forréttindi
prerogatyva
prerogatīvaprivilēģija

prerogative

[prɪˈrɒgətɪv] Nprerrogativa f
he can refuse if he wants to, that's his prerogativepuede negarse si quiere, está en su derecho

prerogative

[prɪˈrɒgətɪv] nprérogative f

prerogative

nVorrecht nt, → Prärogativ nt (geh); that’s a woman’s prerogativedas ist das Vorrecht einer Frau

prerogative

[prɪˈrɒgətɪv] nprerogativa

prerogative

(prəˈrogətiv) noun
a special right or privilege belonging to a person because of his rank, position etc.
References in classic literature ?
He alone has the prerogative of making treaties with foreign sovereigns, which, when made, have, under certain limitations, the force of legislative acts.
The judges can exercise no executive prerogative, though they are shoots from the executive stock; nor any legislative function, though they may be advised with by the legislative councils.
Bumble; 'and although I was NOT snoring, I shall snore, gape, sneeze, laugh, or cry, as the humour strikes me; such being my prerogative.
Taking that part of the Commons which happened to be nearest to us - for our man was unmarried by this time, and we were out of Court, and strolling past the Prerogative Office - I submitted that I thought the Prerogative Office rather a queerly managed institution.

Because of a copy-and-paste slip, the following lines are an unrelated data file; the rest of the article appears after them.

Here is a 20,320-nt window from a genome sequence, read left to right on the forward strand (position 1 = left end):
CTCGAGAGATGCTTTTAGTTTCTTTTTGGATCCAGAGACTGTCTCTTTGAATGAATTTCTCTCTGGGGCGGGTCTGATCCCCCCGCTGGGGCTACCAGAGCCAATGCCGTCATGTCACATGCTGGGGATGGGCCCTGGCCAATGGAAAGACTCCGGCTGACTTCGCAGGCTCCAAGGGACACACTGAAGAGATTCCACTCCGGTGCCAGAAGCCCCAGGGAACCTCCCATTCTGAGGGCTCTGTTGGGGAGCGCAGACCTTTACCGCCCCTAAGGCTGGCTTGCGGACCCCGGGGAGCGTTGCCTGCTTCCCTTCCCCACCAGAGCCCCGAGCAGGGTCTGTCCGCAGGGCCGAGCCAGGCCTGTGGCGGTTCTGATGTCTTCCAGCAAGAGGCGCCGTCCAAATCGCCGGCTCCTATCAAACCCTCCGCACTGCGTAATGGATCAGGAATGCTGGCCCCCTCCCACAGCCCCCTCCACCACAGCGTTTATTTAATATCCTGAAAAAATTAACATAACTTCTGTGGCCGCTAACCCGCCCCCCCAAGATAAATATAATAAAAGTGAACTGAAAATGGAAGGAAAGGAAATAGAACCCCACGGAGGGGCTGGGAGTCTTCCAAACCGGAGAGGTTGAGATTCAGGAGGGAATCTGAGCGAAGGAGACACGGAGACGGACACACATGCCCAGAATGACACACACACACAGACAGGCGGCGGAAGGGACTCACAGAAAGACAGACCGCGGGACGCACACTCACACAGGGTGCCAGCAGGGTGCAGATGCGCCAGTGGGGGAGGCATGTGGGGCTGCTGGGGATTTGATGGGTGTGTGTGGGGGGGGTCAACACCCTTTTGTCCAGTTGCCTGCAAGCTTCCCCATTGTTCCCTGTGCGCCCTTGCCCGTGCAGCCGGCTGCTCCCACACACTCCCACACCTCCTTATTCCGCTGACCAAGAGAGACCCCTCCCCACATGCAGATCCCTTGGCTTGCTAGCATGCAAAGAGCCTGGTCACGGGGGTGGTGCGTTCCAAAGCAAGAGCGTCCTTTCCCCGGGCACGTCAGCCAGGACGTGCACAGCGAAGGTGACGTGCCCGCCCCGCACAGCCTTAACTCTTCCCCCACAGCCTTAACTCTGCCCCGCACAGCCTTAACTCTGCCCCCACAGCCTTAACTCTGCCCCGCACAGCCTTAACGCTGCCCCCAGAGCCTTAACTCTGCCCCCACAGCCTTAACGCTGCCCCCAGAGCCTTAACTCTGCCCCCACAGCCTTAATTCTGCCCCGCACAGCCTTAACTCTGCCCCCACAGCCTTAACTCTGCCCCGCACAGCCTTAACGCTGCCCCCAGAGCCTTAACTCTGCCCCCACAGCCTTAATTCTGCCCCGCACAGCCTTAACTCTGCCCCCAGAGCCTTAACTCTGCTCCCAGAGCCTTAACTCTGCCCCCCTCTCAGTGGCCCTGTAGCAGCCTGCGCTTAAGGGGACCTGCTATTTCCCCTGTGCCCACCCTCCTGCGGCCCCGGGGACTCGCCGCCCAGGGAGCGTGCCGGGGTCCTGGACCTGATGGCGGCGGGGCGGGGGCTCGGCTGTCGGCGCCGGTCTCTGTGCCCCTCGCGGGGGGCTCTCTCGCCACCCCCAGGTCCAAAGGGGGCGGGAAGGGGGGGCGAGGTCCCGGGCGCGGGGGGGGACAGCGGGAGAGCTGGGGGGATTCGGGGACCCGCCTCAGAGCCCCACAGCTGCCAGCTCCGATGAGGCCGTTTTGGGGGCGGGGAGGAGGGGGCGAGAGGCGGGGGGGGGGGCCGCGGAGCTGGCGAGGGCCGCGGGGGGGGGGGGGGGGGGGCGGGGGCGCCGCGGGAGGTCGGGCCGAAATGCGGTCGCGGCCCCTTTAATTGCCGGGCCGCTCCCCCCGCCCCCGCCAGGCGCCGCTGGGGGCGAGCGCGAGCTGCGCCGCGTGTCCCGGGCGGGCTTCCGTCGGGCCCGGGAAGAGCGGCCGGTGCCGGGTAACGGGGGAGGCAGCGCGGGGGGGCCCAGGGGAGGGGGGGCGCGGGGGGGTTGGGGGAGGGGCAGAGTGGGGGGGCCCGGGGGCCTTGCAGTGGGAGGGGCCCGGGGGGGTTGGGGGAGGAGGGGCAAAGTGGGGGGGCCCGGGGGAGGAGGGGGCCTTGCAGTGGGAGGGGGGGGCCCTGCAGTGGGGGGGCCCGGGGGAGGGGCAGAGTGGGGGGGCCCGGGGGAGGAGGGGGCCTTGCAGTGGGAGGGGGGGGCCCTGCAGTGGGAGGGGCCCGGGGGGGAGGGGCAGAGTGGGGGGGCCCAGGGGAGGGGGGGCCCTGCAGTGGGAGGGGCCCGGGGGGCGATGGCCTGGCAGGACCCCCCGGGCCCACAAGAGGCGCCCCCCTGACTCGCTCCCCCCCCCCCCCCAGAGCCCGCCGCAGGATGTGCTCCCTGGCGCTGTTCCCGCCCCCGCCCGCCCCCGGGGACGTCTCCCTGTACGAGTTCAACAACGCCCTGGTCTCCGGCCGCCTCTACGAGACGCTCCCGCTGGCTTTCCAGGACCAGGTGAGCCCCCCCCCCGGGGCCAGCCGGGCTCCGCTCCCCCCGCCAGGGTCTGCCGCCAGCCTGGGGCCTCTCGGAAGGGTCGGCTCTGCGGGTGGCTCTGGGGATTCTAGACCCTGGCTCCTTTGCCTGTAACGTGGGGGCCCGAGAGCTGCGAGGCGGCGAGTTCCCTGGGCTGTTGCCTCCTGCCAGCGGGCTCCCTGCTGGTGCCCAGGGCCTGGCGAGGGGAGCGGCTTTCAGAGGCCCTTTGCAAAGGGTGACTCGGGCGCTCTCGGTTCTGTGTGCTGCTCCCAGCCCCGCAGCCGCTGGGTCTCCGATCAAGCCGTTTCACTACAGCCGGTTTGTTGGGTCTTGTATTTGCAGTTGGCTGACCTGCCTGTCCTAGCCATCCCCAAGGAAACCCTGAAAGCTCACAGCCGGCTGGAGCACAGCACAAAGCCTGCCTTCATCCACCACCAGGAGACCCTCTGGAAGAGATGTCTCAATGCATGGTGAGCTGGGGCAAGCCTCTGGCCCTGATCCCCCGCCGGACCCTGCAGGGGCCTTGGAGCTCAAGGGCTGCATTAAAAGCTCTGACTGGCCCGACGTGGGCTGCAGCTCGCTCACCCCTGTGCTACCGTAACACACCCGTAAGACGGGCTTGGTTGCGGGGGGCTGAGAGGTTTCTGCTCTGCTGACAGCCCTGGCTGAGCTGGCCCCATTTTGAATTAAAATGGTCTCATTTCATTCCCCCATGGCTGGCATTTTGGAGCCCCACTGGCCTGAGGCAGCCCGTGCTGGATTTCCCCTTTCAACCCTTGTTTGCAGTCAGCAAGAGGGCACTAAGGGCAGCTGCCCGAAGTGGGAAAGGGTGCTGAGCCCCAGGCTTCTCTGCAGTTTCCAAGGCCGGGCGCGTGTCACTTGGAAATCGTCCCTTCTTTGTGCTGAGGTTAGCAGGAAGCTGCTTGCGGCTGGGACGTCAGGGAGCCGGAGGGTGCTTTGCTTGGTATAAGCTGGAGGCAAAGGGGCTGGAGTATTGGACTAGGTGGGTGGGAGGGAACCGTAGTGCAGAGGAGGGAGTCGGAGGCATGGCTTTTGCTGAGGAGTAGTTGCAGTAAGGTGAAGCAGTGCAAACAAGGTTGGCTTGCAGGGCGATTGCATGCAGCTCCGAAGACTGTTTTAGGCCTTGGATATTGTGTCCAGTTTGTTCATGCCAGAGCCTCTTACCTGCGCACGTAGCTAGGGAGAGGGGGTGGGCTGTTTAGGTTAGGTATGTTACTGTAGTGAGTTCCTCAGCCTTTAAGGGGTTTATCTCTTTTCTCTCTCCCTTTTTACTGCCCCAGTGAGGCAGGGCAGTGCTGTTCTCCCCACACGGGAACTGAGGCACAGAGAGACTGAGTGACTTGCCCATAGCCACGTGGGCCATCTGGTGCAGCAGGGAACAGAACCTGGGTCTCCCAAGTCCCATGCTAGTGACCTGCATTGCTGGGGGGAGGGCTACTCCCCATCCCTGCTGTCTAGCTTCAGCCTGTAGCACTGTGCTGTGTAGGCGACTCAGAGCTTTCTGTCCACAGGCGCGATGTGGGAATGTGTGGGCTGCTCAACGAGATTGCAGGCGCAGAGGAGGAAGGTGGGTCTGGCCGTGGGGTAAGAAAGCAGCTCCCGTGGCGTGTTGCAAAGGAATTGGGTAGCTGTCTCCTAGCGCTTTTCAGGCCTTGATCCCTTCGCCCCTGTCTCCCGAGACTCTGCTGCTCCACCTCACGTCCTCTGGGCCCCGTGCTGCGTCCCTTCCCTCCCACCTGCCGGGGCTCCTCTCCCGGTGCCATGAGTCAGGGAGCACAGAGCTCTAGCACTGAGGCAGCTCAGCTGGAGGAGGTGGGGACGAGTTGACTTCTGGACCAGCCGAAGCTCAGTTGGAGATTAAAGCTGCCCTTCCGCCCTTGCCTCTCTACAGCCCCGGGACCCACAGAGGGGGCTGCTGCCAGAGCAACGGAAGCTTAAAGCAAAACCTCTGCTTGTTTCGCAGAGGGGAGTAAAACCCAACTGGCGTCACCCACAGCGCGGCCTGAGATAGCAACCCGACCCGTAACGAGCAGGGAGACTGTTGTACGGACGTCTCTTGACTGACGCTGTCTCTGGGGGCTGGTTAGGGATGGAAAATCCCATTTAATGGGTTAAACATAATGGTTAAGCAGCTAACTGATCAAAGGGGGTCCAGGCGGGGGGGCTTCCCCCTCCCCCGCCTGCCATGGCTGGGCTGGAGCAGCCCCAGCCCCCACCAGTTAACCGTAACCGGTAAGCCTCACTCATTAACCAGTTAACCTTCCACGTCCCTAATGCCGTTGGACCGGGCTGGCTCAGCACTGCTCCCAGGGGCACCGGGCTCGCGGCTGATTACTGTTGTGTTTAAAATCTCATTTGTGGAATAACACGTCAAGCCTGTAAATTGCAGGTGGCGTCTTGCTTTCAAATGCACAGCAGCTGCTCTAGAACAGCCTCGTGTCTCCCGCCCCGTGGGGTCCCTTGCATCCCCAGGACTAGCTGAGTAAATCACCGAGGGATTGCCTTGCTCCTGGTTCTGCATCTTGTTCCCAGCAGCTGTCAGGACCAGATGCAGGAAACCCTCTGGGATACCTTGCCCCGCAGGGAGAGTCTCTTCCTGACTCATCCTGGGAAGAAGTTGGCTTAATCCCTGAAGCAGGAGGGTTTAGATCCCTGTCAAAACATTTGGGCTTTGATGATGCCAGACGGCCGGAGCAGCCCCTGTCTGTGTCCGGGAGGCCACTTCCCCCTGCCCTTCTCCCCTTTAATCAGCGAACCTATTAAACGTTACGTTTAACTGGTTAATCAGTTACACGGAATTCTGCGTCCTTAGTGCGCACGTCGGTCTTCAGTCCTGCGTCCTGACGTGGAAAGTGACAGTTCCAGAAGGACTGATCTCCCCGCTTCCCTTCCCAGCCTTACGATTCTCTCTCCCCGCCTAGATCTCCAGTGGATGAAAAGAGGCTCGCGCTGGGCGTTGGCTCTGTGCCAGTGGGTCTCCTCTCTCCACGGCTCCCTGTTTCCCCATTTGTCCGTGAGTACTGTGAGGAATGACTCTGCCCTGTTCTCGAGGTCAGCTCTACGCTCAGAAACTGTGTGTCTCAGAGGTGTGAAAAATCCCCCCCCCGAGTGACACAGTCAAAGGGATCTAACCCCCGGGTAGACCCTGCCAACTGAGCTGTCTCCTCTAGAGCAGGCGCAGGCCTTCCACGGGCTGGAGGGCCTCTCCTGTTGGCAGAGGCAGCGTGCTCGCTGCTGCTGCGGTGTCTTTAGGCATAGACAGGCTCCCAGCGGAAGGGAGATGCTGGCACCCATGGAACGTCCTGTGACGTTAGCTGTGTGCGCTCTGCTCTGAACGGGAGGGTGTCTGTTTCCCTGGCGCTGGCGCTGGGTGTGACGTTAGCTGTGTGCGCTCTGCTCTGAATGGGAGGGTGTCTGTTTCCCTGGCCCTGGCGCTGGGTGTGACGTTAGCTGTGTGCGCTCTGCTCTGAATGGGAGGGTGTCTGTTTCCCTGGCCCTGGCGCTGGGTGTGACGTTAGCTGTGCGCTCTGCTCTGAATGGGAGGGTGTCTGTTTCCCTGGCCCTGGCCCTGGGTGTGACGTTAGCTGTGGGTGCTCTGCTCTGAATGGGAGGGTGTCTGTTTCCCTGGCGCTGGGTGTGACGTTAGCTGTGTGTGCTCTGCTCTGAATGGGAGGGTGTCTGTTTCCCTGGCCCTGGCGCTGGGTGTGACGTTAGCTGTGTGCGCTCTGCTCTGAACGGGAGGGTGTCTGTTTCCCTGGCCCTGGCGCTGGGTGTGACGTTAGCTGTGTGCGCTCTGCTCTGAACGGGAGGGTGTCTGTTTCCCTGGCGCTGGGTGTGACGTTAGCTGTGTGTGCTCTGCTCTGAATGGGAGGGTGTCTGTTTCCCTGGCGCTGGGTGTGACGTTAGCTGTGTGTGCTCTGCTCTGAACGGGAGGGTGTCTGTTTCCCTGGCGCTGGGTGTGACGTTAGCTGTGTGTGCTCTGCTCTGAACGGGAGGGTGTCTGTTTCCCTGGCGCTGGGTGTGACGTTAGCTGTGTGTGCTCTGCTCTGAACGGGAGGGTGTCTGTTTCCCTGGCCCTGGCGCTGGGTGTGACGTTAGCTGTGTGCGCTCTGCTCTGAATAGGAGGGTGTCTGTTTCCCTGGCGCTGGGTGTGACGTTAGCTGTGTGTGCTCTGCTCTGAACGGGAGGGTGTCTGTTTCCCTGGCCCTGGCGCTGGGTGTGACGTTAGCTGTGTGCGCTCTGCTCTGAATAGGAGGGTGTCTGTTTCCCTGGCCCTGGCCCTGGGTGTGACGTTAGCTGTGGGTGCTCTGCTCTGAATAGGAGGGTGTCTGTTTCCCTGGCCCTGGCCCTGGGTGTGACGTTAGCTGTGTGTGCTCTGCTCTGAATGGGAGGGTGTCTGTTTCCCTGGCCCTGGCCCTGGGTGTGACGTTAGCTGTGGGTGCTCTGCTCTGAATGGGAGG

Therefore, I note here, though it may not be at all necessary, that there are hundreds of Will Cases (as they are called), far more remarkable than that fancied in this book; and that the stores of the Prerogative Office teem with instances of testators who have made, changed, contradicted, hidden, forgotten, left cancelled, and left uncancelled, each many more wills than were ever made by the elder Mr Harmon of Harmony Jail.